Math and Physics Club

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Jangle pop. Unfamiliar readers will find that Hurry Home Dark Cloud has a multitude of issues with typical genre conventions. Predominantly, we find they are too confining and often pigeonhole an act unfairly.

However, despite the laughably absurd genre title, jangle pop fits Seattle crew Math and Physics Club quite well. So well, in fact, that a cut from last years EP sounds eerily similar to influential eighties band The Smiths – perhaps the most celebrated purveyors of pop that jangles.

“Nothing Ever Happened” appears to be distinctly fashioned as a homage to the work of The Smiths, seeing as the carefree guitars and utterance of lines such as “I must be terribly lonely” are textbook Morrissey trademarks.  

It’s sunny, upbeat music that sounds awfully pleasant during a long Saturday afternoon. Considering the depressing dearth of music this breezy and blissful, we’ve composed an open letter to the band:

Dear Math and Physics Club,

More, please.

Sincerely,

Your friends at Hurry Home Dark Cloud

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“Nothing Really Happened” from Baby I’m Yours EP (2007)

Published in: on March 16, 2008 at 10:56 am  Leave a Comment  
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The Smiths: Meat Is Murder

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Meat Is Murder, the sophomore effort from pioneering English band The Smiths, found the act experimenting with a myriad of genre bending styles. First of all, Morrissey’s long time penchant for Elvis-esque rockabilly is in full gear (i.e. “Rusholme Ruffians”) as well as more sensitive, introspective ballads (“I Want the One I Can’t Have”).

Not immediately accessible, and with no standout radio single, the record would remain one of The Smiths least favored records. It’s remarkable, then, to recall that Meat Is Murder is the only original album to chart at #1 in the U.K. The inclusion of the immensely popular “How Soon Is Now” on the U.S. release ensured that Meat Is Murder would also sell reasonably well stateside.

The politically charged ideology is abjectly confrontational but never quite approaching tiresome. Lettuce love lullaby “Meat Is Murder” is, like veganism, an aquired taste. Though a bit preachy and self-righteous, the lyrical content does hold some sad truths. Just recently, to the shock of no one, it’s come to light that some slaughterhouses routinely employed torture.

“Barbarism Begins At Home” and sister song “The Headmaster Ritual” serve as compelling odes decrying the stringent disciplinarian tactics of English schoolhouses.

Perhaps the most amusing track is “Nowhere Fast” with it’s giddy declaration of “I’d like to drop my trousers to the Queen” amid typically dispiriting reflective imagery such as: “I think about life and I think about death, and neither one particularly appeals to me.” Brilliant.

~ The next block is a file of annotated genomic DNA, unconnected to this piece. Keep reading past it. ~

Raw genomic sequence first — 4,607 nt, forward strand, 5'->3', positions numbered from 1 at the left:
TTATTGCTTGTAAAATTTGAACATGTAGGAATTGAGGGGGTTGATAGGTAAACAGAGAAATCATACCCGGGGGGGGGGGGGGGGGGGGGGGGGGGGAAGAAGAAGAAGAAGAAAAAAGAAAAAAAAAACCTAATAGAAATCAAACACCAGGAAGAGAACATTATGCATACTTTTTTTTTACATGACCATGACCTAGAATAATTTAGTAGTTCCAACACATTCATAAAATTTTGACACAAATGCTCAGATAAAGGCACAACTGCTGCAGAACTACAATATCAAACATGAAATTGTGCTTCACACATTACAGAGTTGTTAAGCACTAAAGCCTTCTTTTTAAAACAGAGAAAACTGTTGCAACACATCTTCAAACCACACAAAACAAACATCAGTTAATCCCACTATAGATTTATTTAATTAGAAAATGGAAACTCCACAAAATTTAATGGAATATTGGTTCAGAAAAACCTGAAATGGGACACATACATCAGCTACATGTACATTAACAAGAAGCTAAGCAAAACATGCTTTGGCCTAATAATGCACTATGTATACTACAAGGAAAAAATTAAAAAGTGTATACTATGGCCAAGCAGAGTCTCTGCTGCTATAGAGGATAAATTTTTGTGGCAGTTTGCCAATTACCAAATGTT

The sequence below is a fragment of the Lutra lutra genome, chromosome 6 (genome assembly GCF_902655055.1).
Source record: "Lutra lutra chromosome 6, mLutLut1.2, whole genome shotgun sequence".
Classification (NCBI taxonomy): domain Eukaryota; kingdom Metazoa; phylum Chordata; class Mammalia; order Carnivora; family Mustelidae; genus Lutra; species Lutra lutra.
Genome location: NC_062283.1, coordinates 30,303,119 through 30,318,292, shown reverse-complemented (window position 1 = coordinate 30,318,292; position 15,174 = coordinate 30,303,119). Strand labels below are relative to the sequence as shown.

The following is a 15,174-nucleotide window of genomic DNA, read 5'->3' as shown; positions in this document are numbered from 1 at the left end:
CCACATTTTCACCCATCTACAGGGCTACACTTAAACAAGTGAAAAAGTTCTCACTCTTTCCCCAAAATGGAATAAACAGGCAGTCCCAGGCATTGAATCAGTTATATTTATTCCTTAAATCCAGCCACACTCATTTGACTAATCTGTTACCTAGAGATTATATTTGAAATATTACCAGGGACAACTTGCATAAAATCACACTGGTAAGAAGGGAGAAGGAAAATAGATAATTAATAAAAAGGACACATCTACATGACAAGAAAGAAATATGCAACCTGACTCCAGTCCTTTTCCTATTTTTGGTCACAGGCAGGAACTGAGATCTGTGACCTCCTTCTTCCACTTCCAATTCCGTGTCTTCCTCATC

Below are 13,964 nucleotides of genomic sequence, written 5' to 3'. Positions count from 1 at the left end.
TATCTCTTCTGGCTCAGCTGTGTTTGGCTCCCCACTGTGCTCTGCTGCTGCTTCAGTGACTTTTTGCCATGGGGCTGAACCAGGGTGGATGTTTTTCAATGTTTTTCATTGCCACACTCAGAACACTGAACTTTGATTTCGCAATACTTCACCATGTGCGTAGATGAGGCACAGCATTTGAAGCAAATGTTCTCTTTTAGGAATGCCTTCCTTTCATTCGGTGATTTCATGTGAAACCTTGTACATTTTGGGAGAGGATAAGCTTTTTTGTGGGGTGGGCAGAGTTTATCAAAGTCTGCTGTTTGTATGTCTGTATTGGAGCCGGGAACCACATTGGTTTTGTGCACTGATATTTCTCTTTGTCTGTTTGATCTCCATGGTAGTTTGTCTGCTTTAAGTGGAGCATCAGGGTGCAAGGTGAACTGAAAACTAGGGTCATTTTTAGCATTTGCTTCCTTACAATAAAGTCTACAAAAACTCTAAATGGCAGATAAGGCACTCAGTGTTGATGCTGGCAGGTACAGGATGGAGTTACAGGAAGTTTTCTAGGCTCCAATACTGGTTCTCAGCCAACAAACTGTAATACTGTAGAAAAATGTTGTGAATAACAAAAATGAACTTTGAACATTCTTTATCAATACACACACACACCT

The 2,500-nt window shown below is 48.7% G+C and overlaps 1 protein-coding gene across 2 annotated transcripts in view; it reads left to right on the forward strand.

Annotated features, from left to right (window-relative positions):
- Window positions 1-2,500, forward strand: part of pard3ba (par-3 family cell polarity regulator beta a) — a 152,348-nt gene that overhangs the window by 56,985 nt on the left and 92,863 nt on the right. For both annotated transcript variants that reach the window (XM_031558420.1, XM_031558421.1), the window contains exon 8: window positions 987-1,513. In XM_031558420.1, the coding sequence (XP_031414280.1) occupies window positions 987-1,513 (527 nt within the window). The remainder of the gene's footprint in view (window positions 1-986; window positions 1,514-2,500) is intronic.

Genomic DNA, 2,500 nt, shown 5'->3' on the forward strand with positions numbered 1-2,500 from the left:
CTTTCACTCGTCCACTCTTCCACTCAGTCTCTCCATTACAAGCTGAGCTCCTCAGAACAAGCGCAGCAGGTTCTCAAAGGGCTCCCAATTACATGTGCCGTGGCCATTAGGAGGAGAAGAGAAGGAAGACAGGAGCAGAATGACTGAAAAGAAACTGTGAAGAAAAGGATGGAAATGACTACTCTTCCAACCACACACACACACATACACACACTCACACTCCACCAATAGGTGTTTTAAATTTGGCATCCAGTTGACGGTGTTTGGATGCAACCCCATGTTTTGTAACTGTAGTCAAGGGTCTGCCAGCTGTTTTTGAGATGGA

Meat Is Murder is primarily regarded as an important step in the creative growth of The Smiths which reaches its peak with the monumental third release The Queen Is Dead. Check back soon for an upcoming discourse on that album as we continue our spotlight series on The Smiths.

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“Rusholme Ruffians” from Meat Is Murder (1985)

“Barbarism Begins At Home” from Meat Is Murder (1985)

The Smiths

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“It’s time the tale were told of how you took a child and you made him old.”

So begins the eponymous debut album by seminal eighties band The Smiths. From there, the record unravels to reveal layer after layer of complex lyrical arrangements that touch on everything from distresses concerning social economics to denouncements of abject murder.

In defiance of their contemporaries, The Smiths adopted a back-to-basics approach – which their very name suggests. They dressed down in t-shirts and denim, rather than gaudy costumes or stage outfits. They utilized the standard structure of guitar/bass/drums at a time when synth was everything.

Frontman Morrissey wasn’t afraid to wordlessly vocalize or display an almost comical falsetto on tracks like “Miserable Lie.” Guitarist Johnny Marr was just coming into his own as an accomplished arranger, as if he was only then realizing the power his instrument held to impel tracks like “This Charming Man.”

In short, The Smiths were young yet eloquent, and what they lacked in experience they made up for with surprisingly erudite sentiments.

Take “This Charming Man”, for example, an early single penned with such ace insight that an inscrutable line like “Why pamper lifes complexity when the leather runs smooth on the passenger seat” doesn’t pan out as obtuse but rather quite fetching.

The bulk of the album continues this trend of shrewd awareness for humanity’s darker recesses: “Pretty Girls Make Graves” is a sexually-androgynous ode to romantic frustration, and “Hand in Glove” continues this theme with lines like “No, it’s not like any other love. This one is different.”

The Smiths was a landmark album and a sign of great things to come. This album and the ones proceeding it would influence acts as diverse as Belle & Sebastian, Radiohead, Doves, and Suede in the years to follow.

Check back soon at Hurry Home Dark Cloud for upcoming reviews of the remainder of The Smiths catalog, including the oft-forgotten live album Rank.

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“This Charming Man” from The Smiths (1984)

“You’ve Got Everything Now” from The Smiths (1984)

Published in: on March 9, 2008 at 10:39 am  Leave a Comment  
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